The form by which the purchase of the business is accomplished. It can include cash, notes, stock, consulting agreements, earn-out provisions, and covenants not to compete. The sale can take the form of an asset sale or a stock sale.
The amount the estimated value of a tangible assets decrease over its expected life cycle. For accounting purposes, this is designated the IRS.
The rate of return expected by the buyer of a company to compensate him or her for the risk associated with their investment.
The process whereby a buyer or seller reviews a business's financial, legal and operational performance. When conducted by a potential buyer, the objective is to satisfy the buyer that all representations were accurate. When conducted by a seller, it can be used to assure that representations being prepared for the buyer are accurate, or it can be used by the seller to satisfy that representations made by a potential buyer are accurate.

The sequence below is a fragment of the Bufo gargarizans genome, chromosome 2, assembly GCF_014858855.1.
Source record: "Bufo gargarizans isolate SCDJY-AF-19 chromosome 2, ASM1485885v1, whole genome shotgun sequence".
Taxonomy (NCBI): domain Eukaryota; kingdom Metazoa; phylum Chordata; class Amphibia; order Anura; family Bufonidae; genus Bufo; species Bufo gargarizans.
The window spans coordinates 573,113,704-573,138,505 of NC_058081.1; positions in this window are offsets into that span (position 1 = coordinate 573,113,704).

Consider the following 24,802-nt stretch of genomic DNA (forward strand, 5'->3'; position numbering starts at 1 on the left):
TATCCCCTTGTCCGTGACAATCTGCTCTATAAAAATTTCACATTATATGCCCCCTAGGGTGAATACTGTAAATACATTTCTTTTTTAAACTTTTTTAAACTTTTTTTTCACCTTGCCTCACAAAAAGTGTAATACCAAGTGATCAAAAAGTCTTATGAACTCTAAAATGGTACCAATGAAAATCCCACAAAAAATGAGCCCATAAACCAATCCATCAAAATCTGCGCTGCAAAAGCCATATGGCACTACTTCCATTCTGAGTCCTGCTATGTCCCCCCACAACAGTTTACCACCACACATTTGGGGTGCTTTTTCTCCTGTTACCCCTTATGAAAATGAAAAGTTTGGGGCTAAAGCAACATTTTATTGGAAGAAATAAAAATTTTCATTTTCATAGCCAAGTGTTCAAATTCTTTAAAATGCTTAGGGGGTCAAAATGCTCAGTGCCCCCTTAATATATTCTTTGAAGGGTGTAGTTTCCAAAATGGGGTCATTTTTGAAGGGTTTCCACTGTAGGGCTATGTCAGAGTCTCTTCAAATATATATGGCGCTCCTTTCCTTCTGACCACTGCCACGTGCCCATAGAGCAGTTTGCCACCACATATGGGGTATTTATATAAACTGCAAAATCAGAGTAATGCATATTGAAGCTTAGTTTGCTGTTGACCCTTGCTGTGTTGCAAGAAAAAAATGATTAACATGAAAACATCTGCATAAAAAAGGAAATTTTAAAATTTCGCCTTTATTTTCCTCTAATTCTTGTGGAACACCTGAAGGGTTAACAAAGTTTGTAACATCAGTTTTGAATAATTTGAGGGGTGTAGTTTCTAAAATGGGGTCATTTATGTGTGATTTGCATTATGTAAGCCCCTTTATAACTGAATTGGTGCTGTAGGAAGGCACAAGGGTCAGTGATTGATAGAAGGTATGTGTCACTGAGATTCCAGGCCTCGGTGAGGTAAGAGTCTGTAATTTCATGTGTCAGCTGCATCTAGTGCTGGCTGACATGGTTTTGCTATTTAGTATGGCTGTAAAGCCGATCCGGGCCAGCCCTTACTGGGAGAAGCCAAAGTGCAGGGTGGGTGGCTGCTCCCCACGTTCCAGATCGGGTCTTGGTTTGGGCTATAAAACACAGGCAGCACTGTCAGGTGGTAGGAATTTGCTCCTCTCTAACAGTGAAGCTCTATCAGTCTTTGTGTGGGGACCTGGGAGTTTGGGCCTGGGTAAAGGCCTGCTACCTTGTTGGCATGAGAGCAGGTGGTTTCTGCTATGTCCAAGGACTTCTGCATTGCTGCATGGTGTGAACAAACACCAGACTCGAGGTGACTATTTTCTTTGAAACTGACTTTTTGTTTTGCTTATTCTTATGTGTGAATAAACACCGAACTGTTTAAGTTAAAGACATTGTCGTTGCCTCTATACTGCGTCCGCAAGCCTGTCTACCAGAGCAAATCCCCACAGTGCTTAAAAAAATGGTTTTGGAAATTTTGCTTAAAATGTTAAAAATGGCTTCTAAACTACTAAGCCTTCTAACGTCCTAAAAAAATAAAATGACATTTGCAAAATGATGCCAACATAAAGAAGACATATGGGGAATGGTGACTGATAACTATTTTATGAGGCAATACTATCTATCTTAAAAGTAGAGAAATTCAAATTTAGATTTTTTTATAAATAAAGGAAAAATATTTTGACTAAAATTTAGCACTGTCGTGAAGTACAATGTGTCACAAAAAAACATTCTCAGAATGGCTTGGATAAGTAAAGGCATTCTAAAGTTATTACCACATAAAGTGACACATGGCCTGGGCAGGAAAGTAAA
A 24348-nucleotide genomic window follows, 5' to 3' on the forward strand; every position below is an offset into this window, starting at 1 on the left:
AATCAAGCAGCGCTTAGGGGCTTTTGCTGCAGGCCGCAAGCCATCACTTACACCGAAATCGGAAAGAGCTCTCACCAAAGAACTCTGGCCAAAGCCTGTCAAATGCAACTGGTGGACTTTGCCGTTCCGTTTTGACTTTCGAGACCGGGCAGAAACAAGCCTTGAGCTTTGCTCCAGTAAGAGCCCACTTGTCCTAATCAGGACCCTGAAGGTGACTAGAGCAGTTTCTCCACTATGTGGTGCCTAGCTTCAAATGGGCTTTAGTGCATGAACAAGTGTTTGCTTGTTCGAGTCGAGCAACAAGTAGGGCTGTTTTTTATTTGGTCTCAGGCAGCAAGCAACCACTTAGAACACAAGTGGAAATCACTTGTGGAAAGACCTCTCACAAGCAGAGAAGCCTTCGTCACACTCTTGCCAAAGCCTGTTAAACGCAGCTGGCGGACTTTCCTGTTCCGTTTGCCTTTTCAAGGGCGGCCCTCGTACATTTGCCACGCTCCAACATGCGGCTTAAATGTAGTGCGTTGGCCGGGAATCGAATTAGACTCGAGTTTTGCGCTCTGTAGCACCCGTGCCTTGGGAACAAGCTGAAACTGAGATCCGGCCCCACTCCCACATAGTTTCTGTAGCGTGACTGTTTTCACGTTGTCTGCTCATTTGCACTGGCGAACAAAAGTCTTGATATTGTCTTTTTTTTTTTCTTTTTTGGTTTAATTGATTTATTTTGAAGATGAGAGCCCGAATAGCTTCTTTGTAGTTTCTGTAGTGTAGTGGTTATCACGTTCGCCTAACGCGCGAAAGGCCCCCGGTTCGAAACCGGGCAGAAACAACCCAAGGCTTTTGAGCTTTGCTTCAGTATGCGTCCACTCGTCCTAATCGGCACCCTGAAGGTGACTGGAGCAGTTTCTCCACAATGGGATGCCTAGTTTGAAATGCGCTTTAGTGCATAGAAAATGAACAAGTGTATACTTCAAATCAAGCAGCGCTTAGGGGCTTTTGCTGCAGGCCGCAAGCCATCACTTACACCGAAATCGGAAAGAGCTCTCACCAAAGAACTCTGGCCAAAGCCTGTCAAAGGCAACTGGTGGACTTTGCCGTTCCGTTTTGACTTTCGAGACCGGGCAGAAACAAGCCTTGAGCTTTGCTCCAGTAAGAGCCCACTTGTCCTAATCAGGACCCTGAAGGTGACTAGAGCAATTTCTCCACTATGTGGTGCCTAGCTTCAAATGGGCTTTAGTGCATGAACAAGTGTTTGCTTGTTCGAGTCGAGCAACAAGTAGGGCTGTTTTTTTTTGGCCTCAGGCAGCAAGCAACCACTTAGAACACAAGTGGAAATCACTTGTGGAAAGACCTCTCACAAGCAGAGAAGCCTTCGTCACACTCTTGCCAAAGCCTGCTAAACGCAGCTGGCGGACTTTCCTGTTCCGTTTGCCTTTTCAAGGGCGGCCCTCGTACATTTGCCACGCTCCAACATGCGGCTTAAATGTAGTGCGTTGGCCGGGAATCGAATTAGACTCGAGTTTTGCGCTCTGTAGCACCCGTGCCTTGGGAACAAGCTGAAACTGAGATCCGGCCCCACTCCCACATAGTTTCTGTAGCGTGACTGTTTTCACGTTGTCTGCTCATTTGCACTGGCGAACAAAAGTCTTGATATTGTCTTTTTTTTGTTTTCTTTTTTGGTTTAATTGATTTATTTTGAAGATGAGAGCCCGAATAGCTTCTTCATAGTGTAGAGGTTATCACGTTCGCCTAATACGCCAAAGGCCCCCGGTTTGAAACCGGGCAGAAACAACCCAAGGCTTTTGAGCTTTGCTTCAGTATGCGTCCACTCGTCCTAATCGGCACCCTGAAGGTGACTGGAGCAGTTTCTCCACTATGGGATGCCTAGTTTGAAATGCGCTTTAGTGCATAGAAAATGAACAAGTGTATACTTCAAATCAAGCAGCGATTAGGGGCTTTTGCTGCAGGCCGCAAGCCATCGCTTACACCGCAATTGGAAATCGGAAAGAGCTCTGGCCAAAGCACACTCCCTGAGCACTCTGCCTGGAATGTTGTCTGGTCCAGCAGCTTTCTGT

The final agreement between the buyer and seller that lays out all the terms of the transaction in detail.
A type of insurance that is paid when the insured is unable to work. For a business owner, Personal Disability Insurance should be considered to provide an income stream for their family and Disability Overhead Protection Insurance should be considered to replace cash flow loss due to the absence of the owner.
The valuation tool that looks at projected cash flows, and discounts them to present value. The discounting factor is in part determined by the Capital Asset Pricing Model.